Residents living near the vacant Getty gas station at the corner of Udall Rd. and Muncey Rd. were out Thursday night again voicing their opposition to a proposed 7-Eleven on the property.
The owners of the location — Jon Halperin, Peter Halperin and Stephen Halperin — and their attorney, West Islip resident Eliot Bloom, held the meeting to obtain community reaction and input about having a 24-hour convenience store on the parcel that now houses a shuttered auto repair station.
The meeting, held under two white banquet-style tents after sunset with a light mist falling, attracted approximately 75 residents, with most voicing their opposition to the idea of constructing a 7-Eleven on the property.
Thursday’s meeting was the second time the proposal was met with a great deal of resistance from local residents. In May 2009, the Halperins first proposed constructing a convenience store on the property that for years was home to a Getty gas station and auto repair shop.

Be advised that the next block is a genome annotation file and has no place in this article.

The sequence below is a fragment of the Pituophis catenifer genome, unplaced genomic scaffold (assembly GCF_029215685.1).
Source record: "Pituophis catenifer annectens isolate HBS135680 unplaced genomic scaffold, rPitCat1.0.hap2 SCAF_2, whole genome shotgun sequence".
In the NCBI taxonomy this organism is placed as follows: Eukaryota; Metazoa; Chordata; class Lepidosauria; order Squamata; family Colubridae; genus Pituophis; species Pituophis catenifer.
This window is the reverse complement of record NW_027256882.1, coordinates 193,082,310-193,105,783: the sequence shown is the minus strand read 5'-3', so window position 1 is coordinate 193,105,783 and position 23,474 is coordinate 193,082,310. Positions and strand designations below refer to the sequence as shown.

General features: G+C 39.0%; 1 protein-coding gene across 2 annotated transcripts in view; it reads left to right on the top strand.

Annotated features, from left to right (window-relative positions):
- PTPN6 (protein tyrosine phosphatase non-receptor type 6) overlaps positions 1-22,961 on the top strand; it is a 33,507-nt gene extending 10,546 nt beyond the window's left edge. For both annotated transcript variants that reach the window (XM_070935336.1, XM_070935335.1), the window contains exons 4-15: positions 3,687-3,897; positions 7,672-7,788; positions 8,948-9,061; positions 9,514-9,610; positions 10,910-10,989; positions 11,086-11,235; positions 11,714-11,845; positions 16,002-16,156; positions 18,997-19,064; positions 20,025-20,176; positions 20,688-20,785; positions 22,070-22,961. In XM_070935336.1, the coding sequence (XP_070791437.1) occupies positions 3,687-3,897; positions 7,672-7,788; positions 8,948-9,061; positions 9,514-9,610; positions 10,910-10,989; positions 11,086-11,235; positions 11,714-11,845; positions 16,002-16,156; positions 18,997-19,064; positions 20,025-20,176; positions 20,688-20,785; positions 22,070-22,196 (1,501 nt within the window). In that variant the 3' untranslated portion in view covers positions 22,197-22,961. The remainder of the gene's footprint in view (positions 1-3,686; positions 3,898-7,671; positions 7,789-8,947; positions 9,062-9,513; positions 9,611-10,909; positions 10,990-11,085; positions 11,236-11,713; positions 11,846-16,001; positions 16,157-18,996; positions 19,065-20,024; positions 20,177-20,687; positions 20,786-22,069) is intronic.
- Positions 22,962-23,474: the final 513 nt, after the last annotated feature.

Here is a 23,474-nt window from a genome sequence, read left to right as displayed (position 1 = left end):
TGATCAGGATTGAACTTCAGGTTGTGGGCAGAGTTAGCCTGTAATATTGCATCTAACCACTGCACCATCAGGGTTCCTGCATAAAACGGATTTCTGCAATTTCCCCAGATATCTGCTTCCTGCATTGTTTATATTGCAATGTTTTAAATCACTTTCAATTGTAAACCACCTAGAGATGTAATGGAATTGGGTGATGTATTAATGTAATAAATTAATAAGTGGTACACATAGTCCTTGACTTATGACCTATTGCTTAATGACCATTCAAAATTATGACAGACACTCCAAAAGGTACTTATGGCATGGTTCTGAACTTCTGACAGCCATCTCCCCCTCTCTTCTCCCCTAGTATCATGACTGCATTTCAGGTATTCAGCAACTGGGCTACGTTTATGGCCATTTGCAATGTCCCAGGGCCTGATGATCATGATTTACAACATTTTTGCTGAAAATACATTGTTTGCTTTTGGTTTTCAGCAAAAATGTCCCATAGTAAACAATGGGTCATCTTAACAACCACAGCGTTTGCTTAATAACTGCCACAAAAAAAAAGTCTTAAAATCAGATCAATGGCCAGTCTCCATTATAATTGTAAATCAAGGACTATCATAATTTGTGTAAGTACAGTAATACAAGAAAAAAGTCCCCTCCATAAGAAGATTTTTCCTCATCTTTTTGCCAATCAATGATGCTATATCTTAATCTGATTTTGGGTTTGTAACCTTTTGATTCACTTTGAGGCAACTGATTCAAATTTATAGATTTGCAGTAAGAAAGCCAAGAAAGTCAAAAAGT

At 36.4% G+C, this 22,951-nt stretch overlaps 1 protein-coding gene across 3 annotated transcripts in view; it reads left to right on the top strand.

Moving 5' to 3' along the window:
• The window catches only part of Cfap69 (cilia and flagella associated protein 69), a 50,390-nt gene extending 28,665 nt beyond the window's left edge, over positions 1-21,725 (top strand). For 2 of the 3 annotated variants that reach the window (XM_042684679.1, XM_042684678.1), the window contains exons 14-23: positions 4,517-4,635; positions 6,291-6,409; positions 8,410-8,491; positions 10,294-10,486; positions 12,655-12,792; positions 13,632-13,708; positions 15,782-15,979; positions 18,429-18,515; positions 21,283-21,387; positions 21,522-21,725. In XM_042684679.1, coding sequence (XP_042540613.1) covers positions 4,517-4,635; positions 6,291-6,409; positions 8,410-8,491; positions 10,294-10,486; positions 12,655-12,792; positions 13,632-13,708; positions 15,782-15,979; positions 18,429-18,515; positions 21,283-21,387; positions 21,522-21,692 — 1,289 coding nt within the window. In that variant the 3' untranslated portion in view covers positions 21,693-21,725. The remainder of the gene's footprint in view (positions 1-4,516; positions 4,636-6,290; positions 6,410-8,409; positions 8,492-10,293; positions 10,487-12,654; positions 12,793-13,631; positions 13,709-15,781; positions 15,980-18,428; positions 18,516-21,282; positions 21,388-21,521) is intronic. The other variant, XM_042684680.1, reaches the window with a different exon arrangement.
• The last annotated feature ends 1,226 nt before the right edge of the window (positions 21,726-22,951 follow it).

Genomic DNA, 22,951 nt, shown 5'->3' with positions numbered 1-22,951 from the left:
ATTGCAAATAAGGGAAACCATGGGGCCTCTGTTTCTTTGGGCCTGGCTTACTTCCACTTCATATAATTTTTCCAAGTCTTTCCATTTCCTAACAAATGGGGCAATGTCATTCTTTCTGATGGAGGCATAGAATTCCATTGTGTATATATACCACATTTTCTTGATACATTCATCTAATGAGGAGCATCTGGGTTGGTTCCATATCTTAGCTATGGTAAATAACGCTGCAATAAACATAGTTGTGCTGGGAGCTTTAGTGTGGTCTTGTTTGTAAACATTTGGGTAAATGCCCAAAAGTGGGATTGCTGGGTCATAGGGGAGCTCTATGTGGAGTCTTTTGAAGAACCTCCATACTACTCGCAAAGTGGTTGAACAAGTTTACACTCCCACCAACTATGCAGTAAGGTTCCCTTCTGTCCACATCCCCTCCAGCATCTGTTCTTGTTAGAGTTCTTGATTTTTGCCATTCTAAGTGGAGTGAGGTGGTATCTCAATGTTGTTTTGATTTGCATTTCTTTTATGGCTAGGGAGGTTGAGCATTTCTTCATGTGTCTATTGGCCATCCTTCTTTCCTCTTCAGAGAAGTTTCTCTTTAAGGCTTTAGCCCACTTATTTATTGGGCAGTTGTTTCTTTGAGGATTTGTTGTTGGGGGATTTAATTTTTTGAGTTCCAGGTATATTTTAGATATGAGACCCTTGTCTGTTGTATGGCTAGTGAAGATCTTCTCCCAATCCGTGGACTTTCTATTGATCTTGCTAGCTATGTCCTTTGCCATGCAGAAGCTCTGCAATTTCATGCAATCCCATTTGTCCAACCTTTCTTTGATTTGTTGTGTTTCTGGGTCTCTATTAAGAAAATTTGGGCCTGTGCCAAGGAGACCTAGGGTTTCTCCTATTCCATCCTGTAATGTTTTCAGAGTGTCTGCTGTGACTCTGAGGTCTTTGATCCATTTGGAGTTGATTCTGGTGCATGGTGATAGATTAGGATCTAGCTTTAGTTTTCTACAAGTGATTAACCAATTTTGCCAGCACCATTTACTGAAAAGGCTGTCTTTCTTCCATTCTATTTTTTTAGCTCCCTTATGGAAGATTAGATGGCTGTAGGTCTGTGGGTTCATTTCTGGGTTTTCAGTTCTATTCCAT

Presented at a meeting of the Islip Town Zoning Board of Appeals, hundreds of West Islip residents living near the location packed the second floor public meeting room at Town Hall, with an overwhelming majority voicing their opposition.
At Thursday’s meeting, Maria Koprowski, a Norma Ave. resident, summed up the feeling for many who are opposed to the idea. “I don’t like the fact that the store would be open 24 hours a day,” she said. “I also feel the store would add more traffic to the area.”
Throughout the hour-long meeting, Bloom and the Halperins spoke with local residents in an attempt to address concerns and gauge what type of business they would welcome on the site.
In speaking to the crowd gathered, Bloom asked if having some-type of convenience store that was not open 24-hours would be acceptable. That idea received a mixed reaction.
While the Halperins did not address the crowd as a whole, they did present those in attendance with a letter outlining their position. The property has been vacant since the gas station and repair station closed in April 2010.
“Since we only own the property and don’t operate the business, we have been searching for a new tenant,” the letter said. “Needless to say, since [April 2010] we have had no income to pay the over $17,173 [a] year taxes on the property.”
Some residents also asked if the Halperins have thought of selling the property, but Bloom said that is not an option given the current depressed real estate market.
Following the meeting, it was not immediately clear what next step the Halperins would take with the property.